Tonight Bill Nye and creationist Ken Ham debate
“Is creation a viable model of origins in today’s modern, scientific era?”
at the Creation Museum in Petersburg, Kentucky. It starts shortly, 7pm ET.
According to the debate website:
[Ken] Ham, a former science instructor who emigrated to the USA from Australia over 25 years ago, is joined by the popular children’s program personality Bill Nye “the Science Guy” for this first and only scheduled debate. Each man delivers what he believes is the best information currently available for his case. Each then has an opportunity for rebuttal and afterward answers questions submitted by the audience.
Josh Rosenau, a Public Information Project Director at The National Center for Science Education (NCSE) would have advised against it.
It won’t be Nye’s crowd, and it’s not Nye’s venue. As far as I know, he didn’t pick the question—“Is creation a viable model of origins in today’s modern, scientific era?”—or the moderator or the format of the debate. He’ll be in the lion’s den, and he doesn’t have the faith of Daniel to shield him.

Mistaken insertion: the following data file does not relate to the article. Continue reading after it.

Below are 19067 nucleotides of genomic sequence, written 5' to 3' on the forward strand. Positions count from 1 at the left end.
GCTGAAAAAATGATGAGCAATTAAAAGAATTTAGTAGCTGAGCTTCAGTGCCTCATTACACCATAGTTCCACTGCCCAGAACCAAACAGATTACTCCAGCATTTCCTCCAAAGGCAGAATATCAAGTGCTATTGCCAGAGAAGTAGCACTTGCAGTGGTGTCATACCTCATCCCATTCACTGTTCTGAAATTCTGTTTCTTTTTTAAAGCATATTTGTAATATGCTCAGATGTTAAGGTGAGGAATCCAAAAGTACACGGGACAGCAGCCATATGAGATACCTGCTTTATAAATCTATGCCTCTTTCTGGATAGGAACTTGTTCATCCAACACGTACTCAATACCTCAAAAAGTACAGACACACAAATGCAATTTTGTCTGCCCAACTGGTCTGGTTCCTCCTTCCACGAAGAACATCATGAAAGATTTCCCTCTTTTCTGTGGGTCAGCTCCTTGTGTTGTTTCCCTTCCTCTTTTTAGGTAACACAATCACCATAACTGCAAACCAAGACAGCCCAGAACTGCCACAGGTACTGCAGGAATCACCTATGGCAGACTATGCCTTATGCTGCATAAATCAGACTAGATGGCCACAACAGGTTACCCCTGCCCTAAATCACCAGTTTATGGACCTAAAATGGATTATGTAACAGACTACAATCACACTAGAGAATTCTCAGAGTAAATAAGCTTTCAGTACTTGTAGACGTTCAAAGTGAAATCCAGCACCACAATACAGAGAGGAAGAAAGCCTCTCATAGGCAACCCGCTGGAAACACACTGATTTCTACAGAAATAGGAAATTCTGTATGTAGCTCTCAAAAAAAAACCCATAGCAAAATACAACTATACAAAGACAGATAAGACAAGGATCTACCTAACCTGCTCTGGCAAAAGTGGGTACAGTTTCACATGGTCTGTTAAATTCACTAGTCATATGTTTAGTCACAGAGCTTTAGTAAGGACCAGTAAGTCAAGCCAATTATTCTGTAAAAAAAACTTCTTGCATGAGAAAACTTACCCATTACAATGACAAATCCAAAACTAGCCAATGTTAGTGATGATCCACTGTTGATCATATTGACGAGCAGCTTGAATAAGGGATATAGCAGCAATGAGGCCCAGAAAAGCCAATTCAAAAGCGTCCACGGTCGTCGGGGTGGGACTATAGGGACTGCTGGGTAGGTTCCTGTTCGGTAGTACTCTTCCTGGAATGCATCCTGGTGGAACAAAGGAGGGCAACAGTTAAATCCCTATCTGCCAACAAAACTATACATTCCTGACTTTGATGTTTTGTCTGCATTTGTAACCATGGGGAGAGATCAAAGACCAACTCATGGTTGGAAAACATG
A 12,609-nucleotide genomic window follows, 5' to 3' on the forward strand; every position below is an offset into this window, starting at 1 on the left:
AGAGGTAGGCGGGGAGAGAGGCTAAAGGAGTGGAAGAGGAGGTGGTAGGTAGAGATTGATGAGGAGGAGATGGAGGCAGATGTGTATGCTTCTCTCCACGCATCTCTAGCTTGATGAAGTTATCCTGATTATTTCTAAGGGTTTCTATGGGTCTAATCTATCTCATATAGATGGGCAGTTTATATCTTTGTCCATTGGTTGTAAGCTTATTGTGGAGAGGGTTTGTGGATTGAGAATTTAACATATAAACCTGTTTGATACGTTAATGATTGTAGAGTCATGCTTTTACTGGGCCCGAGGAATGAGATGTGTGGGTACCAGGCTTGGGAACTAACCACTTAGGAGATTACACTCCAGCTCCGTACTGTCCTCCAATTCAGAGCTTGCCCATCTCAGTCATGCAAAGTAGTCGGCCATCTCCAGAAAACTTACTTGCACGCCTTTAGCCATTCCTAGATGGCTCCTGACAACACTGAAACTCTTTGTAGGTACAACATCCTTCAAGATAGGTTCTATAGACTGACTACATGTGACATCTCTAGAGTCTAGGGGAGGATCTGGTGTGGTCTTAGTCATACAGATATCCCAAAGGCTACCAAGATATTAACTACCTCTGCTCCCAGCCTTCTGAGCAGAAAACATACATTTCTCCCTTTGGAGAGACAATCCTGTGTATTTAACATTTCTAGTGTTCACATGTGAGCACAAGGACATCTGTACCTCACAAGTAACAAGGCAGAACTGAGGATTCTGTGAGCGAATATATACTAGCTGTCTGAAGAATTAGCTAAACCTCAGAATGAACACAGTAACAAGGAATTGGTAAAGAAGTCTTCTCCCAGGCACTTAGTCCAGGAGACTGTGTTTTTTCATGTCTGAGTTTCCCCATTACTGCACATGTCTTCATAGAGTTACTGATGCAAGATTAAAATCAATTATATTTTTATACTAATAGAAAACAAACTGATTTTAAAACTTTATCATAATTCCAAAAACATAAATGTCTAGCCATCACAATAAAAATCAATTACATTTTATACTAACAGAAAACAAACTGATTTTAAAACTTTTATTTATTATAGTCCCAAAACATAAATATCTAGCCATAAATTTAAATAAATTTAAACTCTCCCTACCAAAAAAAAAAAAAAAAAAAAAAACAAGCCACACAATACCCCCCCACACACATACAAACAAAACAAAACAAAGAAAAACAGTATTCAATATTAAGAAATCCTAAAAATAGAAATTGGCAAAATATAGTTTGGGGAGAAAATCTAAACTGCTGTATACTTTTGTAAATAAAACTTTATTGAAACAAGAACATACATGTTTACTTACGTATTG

If Nye had asked me beforehand, I would have urged him not to agree to the debate. NCSE has a longstanding policy against debating creationists, based on our study of past creationist debates. Creationists are famous for using the “Gish gallop,” a rapidfire repetition of supposed evidence against evolution and alleged support for their own claims, reeled off so fast that neither the audience nor the other debater can even keep track of all the claims, let alone refute them in the time allotted. So there’s no chance of the audience learning a lot of good science in a creationist debate, and every chance of it learning a lot of bad science.